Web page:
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Recently I have been improving the security of my Azure subscriptions. I wanted to protect some resources from accidental deletion and I also want to protect some resources like NSG’s from accidental changes. To accomplish this I decided to use Azure Locks. Azure Locks come in two different levels, CanNotDelete and ReadOnly. In the Azure Portal, you will notice that the locks are called Delete and Read-only.

  • CanNotDelete (Delete) means authorised users still have read and modify access to the resource, but are unable to delete the resource. (Depending on the user’s Role.)
  • ReadOnly (Read-Only) means authorised users can only read the resource. They will not be able to modify or delete the resource. This lock is similar to restricting all authorised users to a Reader role.

You can apply locks at the subscription level, resource group level, or on individual resources. If you set a lock at the subscription level, all resources in that subscription (including ones you add later) inherit the same lock. The same goes for the resource group level.

Note: The most restrictive lock-in inheritance takes precedence.

The roles who can create or delete locks

To be able to create or delete a lock the user will need to have access to Microsoft.Authorization/* or Microsoft.Authorization/locks/* actions if you are creating your Own RBAC roles. If you are just using Built-in roles, then only Owner and User Access Administrator has the power needed.

Let’s create some locks

Locks can be created at the time of creation of a resource using an ARM Template, or by using the Azure Portal or PowerShell. Below I will show you the Portal method and the PowerShell method.

Portal Method

Navigate to the resource, Resource group, or subscription that you would like to add a lock to. In the Settings blade click Locks.

Click Add.

Type a Lock Name and select the lock level (Delete or Read-Only). You can also add a note if you like. Then Click OK.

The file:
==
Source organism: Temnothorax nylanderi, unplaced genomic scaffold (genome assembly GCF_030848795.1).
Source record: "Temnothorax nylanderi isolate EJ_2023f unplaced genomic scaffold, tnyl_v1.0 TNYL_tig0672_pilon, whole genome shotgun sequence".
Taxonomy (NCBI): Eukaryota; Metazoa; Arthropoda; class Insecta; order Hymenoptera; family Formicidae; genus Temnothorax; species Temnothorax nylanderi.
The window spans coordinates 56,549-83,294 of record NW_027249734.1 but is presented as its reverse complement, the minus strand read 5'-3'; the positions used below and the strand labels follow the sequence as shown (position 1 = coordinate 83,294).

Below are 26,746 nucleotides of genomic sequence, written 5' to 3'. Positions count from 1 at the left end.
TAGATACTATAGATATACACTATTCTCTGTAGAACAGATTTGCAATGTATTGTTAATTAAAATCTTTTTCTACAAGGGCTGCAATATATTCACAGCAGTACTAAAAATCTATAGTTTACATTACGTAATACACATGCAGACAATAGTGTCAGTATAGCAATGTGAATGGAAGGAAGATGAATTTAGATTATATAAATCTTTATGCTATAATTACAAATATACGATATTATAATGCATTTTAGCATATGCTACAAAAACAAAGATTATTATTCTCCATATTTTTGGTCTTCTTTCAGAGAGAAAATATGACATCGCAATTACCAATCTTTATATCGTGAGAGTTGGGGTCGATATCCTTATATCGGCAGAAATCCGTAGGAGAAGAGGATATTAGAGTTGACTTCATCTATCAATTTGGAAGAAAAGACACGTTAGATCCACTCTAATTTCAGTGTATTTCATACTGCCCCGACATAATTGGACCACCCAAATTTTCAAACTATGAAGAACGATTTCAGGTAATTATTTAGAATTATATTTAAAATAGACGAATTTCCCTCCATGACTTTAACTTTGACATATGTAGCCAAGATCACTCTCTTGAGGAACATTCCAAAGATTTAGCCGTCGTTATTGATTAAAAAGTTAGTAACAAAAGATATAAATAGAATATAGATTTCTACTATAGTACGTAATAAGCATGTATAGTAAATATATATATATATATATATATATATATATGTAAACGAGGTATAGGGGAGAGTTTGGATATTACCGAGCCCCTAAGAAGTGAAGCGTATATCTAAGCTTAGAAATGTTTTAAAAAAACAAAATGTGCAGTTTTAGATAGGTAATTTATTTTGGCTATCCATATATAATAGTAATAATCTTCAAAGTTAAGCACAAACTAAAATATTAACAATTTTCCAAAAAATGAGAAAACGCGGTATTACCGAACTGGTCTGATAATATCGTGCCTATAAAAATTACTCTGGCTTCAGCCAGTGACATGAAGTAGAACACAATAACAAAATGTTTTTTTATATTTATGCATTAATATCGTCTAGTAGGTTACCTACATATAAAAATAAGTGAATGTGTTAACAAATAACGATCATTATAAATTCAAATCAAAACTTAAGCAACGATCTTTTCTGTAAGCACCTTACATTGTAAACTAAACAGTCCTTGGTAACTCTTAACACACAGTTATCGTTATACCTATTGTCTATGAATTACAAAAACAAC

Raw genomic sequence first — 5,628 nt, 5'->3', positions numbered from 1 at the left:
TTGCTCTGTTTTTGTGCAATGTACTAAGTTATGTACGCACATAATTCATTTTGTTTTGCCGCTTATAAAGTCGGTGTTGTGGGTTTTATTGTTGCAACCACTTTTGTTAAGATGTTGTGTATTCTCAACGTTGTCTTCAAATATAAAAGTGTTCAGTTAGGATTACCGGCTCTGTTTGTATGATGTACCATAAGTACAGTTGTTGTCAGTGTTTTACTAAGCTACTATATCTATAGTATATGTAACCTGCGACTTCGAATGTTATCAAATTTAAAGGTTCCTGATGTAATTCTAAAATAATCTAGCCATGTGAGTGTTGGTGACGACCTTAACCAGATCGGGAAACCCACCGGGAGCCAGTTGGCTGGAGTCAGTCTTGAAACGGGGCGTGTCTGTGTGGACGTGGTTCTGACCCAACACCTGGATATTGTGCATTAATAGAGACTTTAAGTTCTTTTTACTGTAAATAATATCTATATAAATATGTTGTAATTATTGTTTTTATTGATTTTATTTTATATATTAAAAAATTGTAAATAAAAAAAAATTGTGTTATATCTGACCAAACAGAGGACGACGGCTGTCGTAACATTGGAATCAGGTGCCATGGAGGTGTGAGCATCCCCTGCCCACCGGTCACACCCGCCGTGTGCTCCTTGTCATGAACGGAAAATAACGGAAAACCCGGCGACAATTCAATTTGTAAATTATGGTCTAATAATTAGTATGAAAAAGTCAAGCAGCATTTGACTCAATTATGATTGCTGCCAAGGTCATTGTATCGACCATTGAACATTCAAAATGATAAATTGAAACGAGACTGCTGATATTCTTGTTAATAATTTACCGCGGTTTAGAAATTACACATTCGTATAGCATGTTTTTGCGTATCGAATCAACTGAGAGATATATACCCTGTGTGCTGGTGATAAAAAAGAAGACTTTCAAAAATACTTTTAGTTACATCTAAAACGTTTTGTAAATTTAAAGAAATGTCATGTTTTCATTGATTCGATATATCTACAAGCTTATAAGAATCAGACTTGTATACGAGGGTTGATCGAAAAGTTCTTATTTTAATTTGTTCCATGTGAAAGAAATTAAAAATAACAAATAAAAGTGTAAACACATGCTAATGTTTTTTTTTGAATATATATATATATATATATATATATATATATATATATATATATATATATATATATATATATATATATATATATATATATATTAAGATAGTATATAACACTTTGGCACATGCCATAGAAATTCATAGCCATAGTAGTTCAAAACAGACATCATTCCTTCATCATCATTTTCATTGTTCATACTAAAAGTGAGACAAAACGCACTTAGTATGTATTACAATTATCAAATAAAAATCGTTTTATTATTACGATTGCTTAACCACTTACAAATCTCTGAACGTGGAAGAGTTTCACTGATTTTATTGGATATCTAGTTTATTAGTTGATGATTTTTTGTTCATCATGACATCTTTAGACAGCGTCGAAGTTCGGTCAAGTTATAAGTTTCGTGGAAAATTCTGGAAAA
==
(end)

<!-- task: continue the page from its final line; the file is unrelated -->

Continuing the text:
You will now see the lock in the Locks blade.

To delete the lock you can click on the ellipsis (…) and click on Delete from the option.

The PowerShell Way

To lock a resource using PowerShell you can use the New-AzureRMResourceLock command.

To Lock a resource you can use the following PowerShell cmdlet in the Cloud Shell. Just make sure you change the variables at the top to match your resources. You can also change the -LockLevel to ReadOnly

#Resource Lock
$LockName = "LockCloudWitnes"
$ResourceName = "pixelcloudwitness"
$ResourceType = (Get-AzureRmResource -Name $ResourceName).resourcetype
$RGName ="PIXELLAB"
New-AzureRmResourceLock -LockLevel CanNotDelete -LockName $LockName -ResourceName $ResourceName -ResourceType $ResourceType -ResourceGroupName $RGName
view raw Azure_locks.ps1 hosted with ❤ by GitHub

To lock a resource group you can use the following cmdlet.  Just make sure you change the variables at the top to match your resources. You can also change the -LockLevel to ReadOnly

#Resource Group Lock
$LockName = "PIXELLABLock"
$RGName ="PIXELLAB"
New-AzureRmResourceLock -LockName $LockName -LockLevel CanNotDelete -ResourceGroupName $RGName
view raw Azure_locks.ps1 hosted with ❤ by GitHub

To delete a lock on a resource you can use the following cmdlet. Just make sure you change the variables at the top to match your resources.

#Remove Lock from resource
$LockName = "LockCloudWitnes"
$RGName ="PIXELLAB"
$ResourceName = "pixelcloudwitness"
$ResourceType = (Get-AzureRmResource -Name $ResourceName).resourcetype
Remove-AzureRmResourceLock -LockName $LockName -ResourceName $ResourceName -ResourceGroupName $RGName -ResourceType $ResourceType
view raw Azure_locks.ps1 hosted with ❤ by GitHub

You can use the following cmdlet to delete a lock on a resource group.

#Remove Lock from resource group
$LockName = "PIXELLABLock"
$RGName ="PIXELLAB"
Remove-AzureRmResourceLock -LockName $LockName -ResourceGroupName $RGName
view raw Azure_locks.ps1 hosted with ❤ by GitHub

You now know what Azure Locks are and how to create and delete them using both PowerShell and the Portal. By using Locks you are putting an extra line of defence to protect against accidental or malicious changes and/or deletion of your Azure Resources. Just remember your Administrators will have the ability to remove the locks so it’s not 100% perfect, but removing the locks are audited.

I hope you found this article helpful, if you have any questions please reach out.

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Categories: AzureSecurity

Pixel Robots.

I’m Richard Hooper aka Pixel Robots. I started this blog in 2016 for a couple reasons. The first reason was basically just a place for me to store my step by step guides, troubleshooting guides and just plain ideas about being a sysadmin. The second reason was to share what I have learned and found out with other people like me. Hopefully, you can find something useful on the site.

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